May 16, 2019
Andrew Napoli playing guitar
Napoli said the skills he learned in Legal Writing will be invaluable throughout his career.

Andrew Napoli was born and raised in Langhorne, PA and moved to Philadelphia in 2009 to study Political Science at Temple University. He stayed in Philadelphia while attending Rutgers Law in Camden. Learn more about one of our outstanding members of the Rutgers Law graduating class of 2019.

What will you be doing after graduation?

I will be working full-time as an associate at Francis Alexander, LLC in Media, PA. The small firm currently represents musicians and other entertainment professionals in IP cases. I want to defend people's rights against the powers that be and I want to make money doing it. I want to continue making music and use my legal skills to empower other artists who are typically not very good at asserting their rights.

What is the most memorable moment from your time at Rutgers Law?

My life outside law school was very chaotic during my 1L and 2L year. I will always remember pulling all-nighters and sleeping on my friend's couches who lived on campus in order to stay on top of my work. I can better appreciate where I am now because I went through all that. I also can't show enough appreciation to my friends, family, and professors who helped me during my time at Rutgers Law.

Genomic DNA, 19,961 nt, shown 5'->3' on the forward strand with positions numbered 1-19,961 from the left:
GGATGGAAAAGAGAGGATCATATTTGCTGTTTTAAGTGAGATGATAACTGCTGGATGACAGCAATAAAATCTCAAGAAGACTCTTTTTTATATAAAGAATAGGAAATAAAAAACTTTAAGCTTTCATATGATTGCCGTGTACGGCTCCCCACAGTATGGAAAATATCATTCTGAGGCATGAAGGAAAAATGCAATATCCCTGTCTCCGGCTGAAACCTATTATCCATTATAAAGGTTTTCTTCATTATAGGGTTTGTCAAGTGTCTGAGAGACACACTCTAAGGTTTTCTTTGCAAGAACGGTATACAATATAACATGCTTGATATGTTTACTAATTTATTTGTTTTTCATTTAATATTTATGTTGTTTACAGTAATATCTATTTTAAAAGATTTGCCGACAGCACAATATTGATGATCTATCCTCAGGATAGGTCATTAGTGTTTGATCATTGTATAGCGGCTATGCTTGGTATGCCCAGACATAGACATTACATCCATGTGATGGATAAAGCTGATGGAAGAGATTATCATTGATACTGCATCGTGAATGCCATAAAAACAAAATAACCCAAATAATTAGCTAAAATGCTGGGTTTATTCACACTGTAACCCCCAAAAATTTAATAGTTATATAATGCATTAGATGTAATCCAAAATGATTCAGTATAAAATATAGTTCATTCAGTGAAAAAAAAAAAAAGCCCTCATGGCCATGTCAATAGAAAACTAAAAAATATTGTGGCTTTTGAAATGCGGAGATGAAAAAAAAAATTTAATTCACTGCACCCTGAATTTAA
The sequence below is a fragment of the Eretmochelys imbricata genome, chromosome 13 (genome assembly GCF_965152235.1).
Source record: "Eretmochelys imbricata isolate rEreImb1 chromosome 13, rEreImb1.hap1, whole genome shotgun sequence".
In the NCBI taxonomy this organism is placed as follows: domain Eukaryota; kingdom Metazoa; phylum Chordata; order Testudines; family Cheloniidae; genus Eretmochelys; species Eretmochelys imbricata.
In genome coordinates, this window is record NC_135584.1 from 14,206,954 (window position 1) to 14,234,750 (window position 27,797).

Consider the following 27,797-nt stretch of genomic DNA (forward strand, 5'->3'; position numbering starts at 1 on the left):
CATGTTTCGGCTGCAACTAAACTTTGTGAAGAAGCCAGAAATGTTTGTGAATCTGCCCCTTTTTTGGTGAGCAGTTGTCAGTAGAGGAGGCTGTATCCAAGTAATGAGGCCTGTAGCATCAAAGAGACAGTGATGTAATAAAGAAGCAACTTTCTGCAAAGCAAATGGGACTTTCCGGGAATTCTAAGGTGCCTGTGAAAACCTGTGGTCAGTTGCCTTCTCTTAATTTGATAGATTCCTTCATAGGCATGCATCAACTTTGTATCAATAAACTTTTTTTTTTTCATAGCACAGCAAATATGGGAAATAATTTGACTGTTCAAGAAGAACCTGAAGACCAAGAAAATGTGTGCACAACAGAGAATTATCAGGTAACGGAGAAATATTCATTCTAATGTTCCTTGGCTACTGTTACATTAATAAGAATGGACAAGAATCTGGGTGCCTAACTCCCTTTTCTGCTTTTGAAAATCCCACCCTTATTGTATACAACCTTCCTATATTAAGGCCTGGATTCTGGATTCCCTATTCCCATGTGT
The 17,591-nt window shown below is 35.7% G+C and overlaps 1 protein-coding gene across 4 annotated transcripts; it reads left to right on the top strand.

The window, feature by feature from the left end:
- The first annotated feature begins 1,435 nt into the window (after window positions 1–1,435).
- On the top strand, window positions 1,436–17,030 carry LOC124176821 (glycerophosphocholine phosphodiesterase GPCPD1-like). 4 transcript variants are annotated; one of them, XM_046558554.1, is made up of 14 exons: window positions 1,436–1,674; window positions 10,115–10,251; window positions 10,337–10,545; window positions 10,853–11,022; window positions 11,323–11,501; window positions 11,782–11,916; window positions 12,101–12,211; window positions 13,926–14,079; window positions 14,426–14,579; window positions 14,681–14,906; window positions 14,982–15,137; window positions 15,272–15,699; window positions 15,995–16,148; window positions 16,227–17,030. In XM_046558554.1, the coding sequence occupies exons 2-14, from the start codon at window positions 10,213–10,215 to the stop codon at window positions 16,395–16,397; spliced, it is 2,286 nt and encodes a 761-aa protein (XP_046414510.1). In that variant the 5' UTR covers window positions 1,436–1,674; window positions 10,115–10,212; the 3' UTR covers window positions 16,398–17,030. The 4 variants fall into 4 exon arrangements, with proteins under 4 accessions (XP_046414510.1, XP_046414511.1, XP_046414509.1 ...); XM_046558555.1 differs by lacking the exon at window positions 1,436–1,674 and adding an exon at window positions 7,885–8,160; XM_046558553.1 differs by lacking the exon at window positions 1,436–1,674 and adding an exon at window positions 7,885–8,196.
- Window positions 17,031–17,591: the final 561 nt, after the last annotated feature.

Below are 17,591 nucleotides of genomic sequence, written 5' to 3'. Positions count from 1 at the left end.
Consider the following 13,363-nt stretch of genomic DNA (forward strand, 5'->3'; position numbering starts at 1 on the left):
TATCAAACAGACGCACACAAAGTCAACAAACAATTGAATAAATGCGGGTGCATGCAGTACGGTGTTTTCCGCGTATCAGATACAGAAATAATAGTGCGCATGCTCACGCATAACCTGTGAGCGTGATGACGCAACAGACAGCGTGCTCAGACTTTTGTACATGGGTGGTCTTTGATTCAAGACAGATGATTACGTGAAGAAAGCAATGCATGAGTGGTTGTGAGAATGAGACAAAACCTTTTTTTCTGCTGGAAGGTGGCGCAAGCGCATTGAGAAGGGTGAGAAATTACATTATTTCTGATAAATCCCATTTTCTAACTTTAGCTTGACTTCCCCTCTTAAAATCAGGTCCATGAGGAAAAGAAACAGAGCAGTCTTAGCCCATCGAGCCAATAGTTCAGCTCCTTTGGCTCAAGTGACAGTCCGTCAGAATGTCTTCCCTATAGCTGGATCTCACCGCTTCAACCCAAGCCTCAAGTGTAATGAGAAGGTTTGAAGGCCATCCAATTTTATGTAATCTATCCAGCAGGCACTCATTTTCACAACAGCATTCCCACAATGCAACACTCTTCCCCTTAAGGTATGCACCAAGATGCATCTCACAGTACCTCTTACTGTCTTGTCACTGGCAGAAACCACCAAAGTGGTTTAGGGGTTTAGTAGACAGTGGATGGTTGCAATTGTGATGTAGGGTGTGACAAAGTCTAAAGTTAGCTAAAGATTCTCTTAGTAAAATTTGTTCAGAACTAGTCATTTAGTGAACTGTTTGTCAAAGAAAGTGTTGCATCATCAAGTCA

What was your favorite course?

Legal Writing with Professor Ricks because I undoubtedly learned more valuable skills in that single class than any other.

What student organization was your favorite and why?

I enjoyed the softball tournament in Virginia. Representing Rutgers Law in defeating Penn Law was possibly the true highlight of my law school experience.

What are some of your notable achievements from your time at Rutgers Law?

My 1L summer internship with the Ayn Rand Institute in Irvine, CA was very fun because I worked on First Amendment free-speech issues, one of my favorite topics in law.

What advice do you have for incoming law students?

My advice to the 1L's is not to feel stressed about not knowing what you'll do with your law degree. If you stay true to yourself and pay attention to potential opportunities the rest will fall into place. I know that is cliché, but if I'd have kept that in mind more often it would have saved me a lot of anxiety during 1L and 2L year.

Rutgers Law Media Contacts:
Mike Sepanic (Camden); Elizabeth Moore (Newark)

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